Below are some of the most common types of theft crimes.
Also known as larceny, to commit a petty theft under Penal Code 484/488 one must, 1) take possession of property (worth less than $950) that is not their own; 2) take it without permission, 3) when they took it they intended to deprive the owner permanently or for a significant amount of time, and 4) the property was moved for at least some distance.
The legal definition of grand theft (Penal Code 487) mirrors that of petty theft, only that the value of the property must be larger than $950.
Embezzlement is commonly referred to as employee theft and employee fraud.
It is defined under Penal Code 503 as unlawfully taking something from another that has been entrusted to you. The "entrusting" is the major difference between embezzlement and other types of theft. In order to be convicted of embezzling property, it must be property that you legally possessed, or had authority to access.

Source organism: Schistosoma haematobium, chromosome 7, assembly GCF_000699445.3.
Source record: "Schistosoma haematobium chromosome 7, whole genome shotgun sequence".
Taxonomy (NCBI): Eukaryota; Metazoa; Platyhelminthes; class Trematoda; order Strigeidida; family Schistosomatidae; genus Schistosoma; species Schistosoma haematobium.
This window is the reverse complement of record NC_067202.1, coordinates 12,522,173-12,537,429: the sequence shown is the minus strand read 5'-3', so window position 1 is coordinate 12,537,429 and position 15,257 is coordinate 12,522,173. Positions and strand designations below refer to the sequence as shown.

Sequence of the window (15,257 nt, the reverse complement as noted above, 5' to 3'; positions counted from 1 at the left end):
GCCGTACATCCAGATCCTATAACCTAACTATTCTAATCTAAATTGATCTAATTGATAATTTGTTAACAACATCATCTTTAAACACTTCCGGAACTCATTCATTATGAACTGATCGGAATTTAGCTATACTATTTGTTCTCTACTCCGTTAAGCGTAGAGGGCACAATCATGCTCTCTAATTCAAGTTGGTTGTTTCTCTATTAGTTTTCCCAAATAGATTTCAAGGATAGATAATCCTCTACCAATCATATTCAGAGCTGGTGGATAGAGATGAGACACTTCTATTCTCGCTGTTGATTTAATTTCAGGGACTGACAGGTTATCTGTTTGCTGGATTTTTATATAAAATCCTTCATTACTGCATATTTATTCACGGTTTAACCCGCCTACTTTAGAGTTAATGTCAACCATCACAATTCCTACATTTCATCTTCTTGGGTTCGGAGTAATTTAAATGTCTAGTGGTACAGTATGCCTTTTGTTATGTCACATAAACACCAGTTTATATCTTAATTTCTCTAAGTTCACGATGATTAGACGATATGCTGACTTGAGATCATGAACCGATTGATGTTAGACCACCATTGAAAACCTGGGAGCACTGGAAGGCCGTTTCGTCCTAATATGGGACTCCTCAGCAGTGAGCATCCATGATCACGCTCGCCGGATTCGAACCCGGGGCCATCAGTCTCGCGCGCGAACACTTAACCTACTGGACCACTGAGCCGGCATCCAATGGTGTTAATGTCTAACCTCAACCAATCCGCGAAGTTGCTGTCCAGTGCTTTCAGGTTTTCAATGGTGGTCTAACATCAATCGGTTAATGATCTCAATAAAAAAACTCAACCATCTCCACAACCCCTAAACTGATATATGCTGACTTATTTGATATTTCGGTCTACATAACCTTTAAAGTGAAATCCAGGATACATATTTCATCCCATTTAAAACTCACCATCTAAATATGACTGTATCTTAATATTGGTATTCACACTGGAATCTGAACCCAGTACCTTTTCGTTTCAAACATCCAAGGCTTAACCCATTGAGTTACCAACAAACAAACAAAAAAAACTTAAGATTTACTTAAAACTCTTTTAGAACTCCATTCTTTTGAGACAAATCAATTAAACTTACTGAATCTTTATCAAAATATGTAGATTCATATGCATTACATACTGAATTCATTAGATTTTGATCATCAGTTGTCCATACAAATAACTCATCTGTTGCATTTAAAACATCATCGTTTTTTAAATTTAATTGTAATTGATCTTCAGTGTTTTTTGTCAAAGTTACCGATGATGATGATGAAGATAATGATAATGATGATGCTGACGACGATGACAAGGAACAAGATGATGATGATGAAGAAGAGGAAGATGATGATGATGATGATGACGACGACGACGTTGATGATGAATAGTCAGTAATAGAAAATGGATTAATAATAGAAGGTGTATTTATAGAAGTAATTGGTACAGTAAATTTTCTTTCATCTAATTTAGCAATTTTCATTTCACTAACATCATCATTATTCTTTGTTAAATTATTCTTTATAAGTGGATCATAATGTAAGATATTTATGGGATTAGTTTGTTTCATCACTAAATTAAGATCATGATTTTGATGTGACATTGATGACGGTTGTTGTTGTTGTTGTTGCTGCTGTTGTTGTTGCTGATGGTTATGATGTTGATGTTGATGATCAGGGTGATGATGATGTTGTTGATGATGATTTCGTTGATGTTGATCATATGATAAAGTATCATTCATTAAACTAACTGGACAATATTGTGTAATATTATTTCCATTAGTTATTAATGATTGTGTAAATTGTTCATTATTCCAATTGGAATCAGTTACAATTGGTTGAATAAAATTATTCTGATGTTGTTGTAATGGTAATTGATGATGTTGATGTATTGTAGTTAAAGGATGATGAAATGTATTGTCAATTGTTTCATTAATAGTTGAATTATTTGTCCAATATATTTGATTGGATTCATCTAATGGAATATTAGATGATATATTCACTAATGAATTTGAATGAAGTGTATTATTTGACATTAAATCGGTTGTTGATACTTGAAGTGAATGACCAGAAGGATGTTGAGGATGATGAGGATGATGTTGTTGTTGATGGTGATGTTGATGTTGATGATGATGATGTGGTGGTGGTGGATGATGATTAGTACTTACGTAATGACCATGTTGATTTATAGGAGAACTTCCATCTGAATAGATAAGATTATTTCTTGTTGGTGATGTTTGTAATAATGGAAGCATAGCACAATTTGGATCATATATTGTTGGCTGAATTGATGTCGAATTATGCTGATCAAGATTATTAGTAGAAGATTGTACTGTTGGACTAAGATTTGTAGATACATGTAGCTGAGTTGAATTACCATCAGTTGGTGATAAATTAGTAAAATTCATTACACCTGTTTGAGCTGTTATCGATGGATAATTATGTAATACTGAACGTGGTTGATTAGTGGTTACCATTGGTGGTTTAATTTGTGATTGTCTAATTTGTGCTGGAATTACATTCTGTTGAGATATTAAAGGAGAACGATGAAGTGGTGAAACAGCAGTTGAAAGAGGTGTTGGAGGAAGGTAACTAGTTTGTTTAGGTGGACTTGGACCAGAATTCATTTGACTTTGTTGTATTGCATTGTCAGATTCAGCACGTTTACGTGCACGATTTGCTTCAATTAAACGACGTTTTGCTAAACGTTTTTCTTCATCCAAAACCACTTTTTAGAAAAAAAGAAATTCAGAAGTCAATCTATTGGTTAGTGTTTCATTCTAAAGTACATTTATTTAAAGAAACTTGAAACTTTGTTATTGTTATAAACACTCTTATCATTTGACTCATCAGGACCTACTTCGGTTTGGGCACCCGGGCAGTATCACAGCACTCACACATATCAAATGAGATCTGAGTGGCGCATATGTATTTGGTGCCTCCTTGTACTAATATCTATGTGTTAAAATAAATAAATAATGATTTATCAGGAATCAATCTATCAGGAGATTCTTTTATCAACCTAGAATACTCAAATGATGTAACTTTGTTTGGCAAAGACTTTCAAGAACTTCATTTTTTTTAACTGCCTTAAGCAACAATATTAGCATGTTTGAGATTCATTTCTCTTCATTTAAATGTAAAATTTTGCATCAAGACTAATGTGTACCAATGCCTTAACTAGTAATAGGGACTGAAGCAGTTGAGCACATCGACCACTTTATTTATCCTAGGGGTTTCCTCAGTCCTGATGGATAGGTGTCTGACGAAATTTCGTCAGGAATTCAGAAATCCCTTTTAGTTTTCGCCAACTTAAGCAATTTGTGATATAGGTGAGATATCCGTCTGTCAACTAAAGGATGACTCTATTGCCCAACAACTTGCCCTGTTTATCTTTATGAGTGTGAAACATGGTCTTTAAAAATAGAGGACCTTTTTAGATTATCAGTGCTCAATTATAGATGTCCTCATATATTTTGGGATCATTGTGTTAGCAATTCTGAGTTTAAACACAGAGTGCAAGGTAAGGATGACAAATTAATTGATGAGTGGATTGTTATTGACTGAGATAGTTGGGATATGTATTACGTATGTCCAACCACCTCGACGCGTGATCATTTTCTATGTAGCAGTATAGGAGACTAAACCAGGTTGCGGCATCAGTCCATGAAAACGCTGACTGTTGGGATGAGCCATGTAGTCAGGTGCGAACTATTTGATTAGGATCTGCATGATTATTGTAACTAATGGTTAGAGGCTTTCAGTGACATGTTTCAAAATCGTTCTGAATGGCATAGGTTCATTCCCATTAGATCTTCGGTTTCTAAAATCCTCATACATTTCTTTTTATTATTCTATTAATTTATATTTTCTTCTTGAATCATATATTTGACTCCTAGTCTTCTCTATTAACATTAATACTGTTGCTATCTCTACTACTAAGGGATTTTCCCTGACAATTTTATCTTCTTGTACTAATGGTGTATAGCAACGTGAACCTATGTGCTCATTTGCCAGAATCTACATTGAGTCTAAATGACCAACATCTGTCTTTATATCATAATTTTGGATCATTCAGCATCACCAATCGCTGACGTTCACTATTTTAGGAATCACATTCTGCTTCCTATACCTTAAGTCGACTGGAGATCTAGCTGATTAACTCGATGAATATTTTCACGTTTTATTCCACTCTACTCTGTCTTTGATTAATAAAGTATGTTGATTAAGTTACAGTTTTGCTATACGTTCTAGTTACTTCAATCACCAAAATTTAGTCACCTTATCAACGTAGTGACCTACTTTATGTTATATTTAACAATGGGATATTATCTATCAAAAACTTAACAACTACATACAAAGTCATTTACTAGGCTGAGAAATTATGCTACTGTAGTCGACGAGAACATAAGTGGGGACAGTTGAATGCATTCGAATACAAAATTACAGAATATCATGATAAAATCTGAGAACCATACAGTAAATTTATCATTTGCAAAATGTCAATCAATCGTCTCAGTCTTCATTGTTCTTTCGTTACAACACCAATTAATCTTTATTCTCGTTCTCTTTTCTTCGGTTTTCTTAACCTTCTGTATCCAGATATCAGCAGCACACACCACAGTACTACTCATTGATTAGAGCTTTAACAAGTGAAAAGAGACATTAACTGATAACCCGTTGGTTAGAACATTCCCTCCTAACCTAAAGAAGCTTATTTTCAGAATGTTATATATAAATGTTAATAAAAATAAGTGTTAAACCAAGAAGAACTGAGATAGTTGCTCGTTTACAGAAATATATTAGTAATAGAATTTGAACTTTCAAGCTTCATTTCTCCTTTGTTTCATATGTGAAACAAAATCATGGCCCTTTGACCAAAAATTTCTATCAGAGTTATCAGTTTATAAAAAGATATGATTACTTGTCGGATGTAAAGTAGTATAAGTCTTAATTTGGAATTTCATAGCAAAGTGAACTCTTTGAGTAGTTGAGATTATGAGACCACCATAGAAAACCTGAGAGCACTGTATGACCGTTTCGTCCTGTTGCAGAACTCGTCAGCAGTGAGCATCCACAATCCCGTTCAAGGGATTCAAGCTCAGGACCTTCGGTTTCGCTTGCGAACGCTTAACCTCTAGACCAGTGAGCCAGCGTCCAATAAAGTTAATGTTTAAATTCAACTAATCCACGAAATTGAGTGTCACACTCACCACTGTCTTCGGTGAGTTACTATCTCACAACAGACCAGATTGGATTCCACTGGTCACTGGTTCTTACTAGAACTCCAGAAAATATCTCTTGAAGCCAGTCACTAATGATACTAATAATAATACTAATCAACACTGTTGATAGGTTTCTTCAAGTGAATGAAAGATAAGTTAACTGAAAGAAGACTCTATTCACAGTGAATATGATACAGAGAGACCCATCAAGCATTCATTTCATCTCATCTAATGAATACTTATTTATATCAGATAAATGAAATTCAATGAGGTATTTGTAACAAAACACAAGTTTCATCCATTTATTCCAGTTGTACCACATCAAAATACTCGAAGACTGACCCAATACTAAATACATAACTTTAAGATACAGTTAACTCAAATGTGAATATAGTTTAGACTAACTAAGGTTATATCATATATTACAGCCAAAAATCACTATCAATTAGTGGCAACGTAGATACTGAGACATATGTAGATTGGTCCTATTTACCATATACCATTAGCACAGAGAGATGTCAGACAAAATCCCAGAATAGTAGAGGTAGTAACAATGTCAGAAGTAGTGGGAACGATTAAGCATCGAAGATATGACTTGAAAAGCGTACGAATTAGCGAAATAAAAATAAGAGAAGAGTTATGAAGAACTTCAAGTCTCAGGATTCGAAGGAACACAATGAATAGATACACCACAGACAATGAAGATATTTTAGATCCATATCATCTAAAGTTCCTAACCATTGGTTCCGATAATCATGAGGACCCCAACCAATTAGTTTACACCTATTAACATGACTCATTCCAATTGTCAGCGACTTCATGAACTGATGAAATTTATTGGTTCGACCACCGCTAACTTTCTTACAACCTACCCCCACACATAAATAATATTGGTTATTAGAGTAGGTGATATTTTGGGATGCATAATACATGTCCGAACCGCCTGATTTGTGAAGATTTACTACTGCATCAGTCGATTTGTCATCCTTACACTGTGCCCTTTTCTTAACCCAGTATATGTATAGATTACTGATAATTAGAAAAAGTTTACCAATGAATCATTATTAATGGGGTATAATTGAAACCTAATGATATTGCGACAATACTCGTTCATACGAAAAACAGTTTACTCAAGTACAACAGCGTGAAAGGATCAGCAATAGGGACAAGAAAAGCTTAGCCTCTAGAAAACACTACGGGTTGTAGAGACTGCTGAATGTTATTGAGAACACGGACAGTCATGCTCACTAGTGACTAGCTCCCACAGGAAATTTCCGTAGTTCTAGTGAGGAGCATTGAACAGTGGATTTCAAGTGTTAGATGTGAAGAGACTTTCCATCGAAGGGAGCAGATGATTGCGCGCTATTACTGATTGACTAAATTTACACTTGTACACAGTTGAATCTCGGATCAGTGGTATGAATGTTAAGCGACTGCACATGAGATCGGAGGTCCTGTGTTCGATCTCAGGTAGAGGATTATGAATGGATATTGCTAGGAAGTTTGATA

Although embezzlement used to be a crime in and of itself, it now falls under the umbrella of PC 484. Embezzlement is simply one way to commit a theft. The value of the property that you allegedly embezzle will determine whether you are penalized under Penal Code 488 petty theft (less than $950), or Penal Code 487 grand theft (more than $950).
Penal Code Section 211 is the felonious taking of personal property in the possession of another, from his person or immediate presence, and against his will, accomplished by means of force or fear. As you see, the difference between simple theft offenses is that it is from the possession of another with force/fear. Robbery is punishable by two to nine years in the state prison.
Theft crimes also could include means by fraud, trick or device, or even failing to return found property (Penal Code § 485).